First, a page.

I’ve been working on a treatment for a movie for a while. Originally set in Wales, I’ve since ‘relocated’ it to Tennessee. It’s called The Country Preacher, and is about a man who travels the countryside, visiting different small towns and their churches, preaching the Good Book. He doesn’t, however, travel light, bringing with him all the baggage that comes with bourbon, bullets and womanizing. Whilst his heart is in the right place, he is a bit of a scoundrel at the same time, constantly causing conflict and chaos in the towns that he visits – and yes, it is set in the present time.
In my research for this, last year I was ordained as a pastor myself. I can legally marry people, I can open a church, my own church, and it cost me a dollar, one single dollar. Yet, religion is a huge business here in America. Where I live we have two gas stations that are also convenience stores and that’s it, apart from no less than at least ten churches in the small five mile radius, in the heart of Tennessee. Indeed, there are more churches in Tennessee, per head, than any other state I believe. There are massive churches, there are small churches, like the one nearest, a lovely church run by a a nice man, a pastor, and his wife. They have a congregation of about thirty people.
On any given Sunday morning, television here is overtaken by programmes from churches, promoting their church, usually paying to air their program; churches that encourage members of their congregation to donate a percentage of their hard earned wages to the church each week or month. At the same time, the Pastor of some of these churches are living a life of luxury, living in mansions, with private helicopters, brand new, beautiful cars and limousines.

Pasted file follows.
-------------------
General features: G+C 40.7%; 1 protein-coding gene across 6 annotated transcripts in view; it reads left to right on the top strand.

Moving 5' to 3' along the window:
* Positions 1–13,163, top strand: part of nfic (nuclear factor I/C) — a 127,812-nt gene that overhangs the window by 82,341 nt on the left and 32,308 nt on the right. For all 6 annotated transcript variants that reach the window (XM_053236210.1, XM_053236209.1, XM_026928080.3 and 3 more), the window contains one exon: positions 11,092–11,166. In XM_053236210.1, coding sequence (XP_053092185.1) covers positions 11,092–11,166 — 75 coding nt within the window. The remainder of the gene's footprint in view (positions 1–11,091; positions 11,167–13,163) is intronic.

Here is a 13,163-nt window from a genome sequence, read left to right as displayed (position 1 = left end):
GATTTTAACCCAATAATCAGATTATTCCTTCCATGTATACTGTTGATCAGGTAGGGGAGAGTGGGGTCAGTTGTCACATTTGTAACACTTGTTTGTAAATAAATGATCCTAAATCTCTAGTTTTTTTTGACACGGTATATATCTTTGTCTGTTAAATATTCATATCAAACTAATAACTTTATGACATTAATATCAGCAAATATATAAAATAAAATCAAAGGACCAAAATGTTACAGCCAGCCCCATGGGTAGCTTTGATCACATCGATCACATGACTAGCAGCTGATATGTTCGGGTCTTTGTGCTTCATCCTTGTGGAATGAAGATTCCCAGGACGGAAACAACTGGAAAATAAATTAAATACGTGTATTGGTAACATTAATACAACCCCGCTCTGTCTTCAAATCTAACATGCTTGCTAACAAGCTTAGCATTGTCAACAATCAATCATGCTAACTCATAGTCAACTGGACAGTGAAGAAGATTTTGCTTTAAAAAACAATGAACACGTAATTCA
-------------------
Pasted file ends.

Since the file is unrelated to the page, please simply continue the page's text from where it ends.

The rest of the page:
Many of the pastors of small churches are very sincere but the larger churches are run as a business, offering services and advice that have no place in a church – Jesus called temples ‘a den of thieves’ and this has not changed it seems.
It is common here that people in prison ‘find’ Jesus, I wrote a song about this on the album Country Tales and Hobo Trails. It helps with their parole applications. One very prominent local pastor of a big, very popular church, is a convicted murderer. He killed a woman and went to prison, but was released early. He appears as one of the least likely God worthy men I’ve ever seen, there is nothing holy about him at all. A local paper here in Nashville has been exposing him for a long time and yet some people refuse to see the truth, that he is abusing their need and want to believe.
It’s not just in America though. When I had the theatre in England on Sundays it had been used by a local ‘church’ for their services. It was run by an American couple, who lived in a gorgeous, huge beach house in the area, yet the congregation were mainly very poor people. It was known locally as the ‘Church of the Last Resort’, as most had tried other churches and had failed to find what they were looking for – perhaps they never will,
I don’t intend to open a church of course, but if I did, meetings would be in a field or a barn, and there would be no collection or ‘blessings’; of any kind, other than perhaps food and drink for the meeting. You don’t need to attend a church to be a good Christian or a good believer in any faith, it is what is in your heart and your mind that solely matters, and how you live your life, and treat others.
You cannot sin because you think you’ll be forgiven at church next Sunday. It doesn’t work that way.
I once worked at a Christian radio station in California, presenting a show of songs with messages, not necessarily by Christian artists, (U2 broke America through servicing Christian radio stations first, as have a number of other artists). People at the station were very sincere in their beliefs. I hate to see that belief being taken advantage of by anyone, and it certainly shouldn’t be in the name of Jesus.